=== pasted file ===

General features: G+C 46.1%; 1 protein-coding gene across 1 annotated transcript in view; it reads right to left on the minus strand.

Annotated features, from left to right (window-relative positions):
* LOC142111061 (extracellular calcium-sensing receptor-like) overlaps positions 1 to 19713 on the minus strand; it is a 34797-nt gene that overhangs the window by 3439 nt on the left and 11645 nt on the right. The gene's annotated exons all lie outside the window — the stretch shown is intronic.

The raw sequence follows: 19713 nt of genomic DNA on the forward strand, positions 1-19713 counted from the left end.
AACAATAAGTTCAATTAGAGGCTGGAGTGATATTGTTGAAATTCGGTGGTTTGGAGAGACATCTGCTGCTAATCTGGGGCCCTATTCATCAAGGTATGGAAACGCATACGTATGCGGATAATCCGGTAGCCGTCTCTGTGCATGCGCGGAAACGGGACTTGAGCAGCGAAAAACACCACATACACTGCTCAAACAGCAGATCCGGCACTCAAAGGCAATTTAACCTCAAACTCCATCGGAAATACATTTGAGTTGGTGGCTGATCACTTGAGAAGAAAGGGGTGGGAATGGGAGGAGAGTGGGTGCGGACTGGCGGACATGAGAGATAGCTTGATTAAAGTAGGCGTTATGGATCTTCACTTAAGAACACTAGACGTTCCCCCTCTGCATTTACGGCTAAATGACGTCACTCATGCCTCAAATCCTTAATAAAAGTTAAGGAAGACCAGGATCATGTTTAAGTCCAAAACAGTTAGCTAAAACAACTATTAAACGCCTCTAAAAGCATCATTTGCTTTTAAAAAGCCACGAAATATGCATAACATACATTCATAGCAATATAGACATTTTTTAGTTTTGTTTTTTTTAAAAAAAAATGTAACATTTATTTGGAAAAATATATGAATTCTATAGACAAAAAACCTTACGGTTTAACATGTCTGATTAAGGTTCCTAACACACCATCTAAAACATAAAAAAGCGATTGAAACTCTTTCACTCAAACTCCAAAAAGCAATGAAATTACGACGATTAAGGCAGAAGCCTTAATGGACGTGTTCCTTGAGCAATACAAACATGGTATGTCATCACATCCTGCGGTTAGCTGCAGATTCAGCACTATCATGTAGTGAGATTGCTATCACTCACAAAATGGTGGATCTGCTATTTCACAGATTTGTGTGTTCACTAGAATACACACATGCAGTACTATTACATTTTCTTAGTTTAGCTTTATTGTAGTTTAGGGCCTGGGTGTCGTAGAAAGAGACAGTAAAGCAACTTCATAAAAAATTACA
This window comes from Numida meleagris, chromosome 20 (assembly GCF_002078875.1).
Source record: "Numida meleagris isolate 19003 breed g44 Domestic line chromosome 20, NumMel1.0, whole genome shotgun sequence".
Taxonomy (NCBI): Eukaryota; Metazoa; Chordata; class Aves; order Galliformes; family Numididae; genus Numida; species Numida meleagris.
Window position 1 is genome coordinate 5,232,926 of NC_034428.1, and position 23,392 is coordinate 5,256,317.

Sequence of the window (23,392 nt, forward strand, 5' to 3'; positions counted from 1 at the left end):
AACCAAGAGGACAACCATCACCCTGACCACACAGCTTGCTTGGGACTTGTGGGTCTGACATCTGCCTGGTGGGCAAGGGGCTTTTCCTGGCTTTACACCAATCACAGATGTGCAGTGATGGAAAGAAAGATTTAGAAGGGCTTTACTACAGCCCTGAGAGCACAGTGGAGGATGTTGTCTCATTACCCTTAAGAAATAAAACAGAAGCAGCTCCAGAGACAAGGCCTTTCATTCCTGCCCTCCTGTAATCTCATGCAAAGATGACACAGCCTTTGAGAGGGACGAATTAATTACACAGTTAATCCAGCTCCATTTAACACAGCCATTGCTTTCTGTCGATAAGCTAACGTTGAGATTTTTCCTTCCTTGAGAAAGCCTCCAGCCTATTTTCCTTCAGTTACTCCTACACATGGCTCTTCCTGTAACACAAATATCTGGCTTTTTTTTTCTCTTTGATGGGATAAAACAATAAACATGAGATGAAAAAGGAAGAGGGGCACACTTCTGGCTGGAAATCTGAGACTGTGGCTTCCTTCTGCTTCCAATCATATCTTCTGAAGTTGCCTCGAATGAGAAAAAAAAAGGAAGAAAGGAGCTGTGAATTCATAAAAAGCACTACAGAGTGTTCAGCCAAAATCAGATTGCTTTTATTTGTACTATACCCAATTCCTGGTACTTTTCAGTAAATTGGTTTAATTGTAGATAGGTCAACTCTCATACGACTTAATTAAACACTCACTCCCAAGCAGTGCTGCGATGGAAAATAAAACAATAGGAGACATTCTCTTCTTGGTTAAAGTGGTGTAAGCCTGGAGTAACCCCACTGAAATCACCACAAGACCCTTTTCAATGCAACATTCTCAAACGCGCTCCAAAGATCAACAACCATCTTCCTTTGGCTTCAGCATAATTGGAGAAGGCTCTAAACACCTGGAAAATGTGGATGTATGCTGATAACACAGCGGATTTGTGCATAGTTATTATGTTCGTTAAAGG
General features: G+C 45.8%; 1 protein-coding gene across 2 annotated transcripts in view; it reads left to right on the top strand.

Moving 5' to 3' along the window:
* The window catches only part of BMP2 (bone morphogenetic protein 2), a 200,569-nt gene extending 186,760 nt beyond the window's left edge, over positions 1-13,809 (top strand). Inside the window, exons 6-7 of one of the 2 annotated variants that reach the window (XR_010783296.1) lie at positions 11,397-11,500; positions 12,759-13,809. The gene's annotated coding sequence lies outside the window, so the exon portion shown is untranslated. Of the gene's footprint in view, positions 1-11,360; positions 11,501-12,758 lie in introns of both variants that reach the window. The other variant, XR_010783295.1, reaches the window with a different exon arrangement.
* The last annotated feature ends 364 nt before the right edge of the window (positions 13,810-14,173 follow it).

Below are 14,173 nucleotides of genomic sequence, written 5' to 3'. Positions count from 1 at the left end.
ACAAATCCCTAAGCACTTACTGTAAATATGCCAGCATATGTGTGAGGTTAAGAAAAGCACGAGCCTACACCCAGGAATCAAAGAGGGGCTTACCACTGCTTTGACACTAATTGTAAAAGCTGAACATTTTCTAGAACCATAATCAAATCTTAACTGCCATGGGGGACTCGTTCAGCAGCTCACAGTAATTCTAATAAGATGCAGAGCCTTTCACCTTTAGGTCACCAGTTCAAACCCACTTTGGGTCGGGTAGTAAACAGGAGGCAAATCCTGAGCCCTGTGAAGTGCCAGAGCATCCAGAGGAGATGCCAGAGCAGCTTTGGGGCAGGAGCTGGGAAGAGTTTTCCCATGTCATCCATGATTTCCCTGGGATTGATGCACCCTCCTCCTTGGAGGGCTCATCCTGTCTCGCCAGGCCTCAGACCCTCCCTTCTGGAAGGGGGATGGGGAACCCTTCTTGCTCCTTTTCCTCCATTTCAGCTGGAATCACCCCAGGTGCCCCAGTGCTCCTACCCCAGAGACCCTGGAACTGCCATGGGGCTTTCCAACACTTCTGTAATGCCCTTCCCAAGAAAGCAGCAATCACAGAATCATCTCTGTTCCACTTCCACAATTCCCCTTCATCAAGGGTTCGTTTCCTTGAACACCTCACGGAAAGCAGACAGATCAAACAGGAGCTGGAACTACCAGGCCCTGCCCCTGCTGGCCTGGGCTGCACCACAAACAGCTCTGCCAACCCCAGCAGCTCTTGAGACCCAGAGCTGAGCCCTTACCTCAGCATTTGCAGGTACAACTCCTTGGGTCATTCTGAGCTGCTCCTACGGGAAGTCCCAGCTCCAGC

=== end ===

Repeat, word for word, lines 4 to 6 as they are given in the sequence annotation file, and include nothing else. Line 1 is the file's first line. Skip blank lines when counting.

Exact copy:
The raw sequence follows: 19713 nt of genomic DNA on the forward strand, positions 1-19713 counted from the left end.
AACAATAAGTTCAATTAGAGGCTGGAGTGATATTGTTGAAATTCGGTGGTTTGGAGAGACATCTGCTGCTAATCTGGGGCCCTATTCATCAAGGTATGGAAACGCATACGTATGCGGATAATCCGGTAGCCGTCTCTGTGCATGCGCGGAAACGGGACTTGAGCAGCGAAAAACACCACATACACTGCTCAAACAGCAGATCCGGCACTCAAAGGCAATTTAACCTCAAACTCCATCGGAAATACATTTGAGTTGGTGGCTGATCACTTGAGAAGAAAGGGGTGGGAATGGGAGGAGAGTGGGTGCGGACTGGCGGACATGAGAGATAGCTTGATTAAAGTAGGCGTTATGGATCTTCACTTAAGAACACTAGACGTTCCCCCTCTGCATTTACGGCTAAATGACGTCACTCATGCCTCAAATCCTTAATAAAAGTTAAGGAAGACCAGGATCATGTTTAAGTCCAAAACAGTTAGCTAAAACAACTATTAAACGCCTCTAAAAGCATCATTTGCTTTTAAAAAGCCACGAAATATGCATAACATACATTCATAGCAATATAGACATTTTTTAGTTTTGTTTTTTTTAAAAAAAAATGTAACATTTATTTGGAAAAATATATGAATTCTATAGACAAAAAACCTTACGGTTTAACATGTCTGATTAAGGTTCCTAACACACCATCTAAAACATAAAAAAGCGATTGAAACTCTTTCACTCAAACTCCAAAAAGCAATGAAATTACGACGATTAAGGCAGAAGCCTTAATGGACGTGTTCCTTGAGCAATACAAACATGGTATGTCATCACATCCTGCGGTTAGCTGCAGATTCAGCACTATCATGTAGTGAGATTGCTATCACTCACAAAATGGTGGATCTGCTATTTCACAGATTTGTGTGTTCACTAGAATACACACATGCAGTACTATTACATTTTCTTAGTTTAGCTTTATTGTAGTTTAGGGCCTGGGTGTCGTAGAAAGAGACAGTAAAGCAACTTCATAAAAAATTACA
This window comes from Numida meleagris, chromosome 20 (assembly GCF_002078875.1).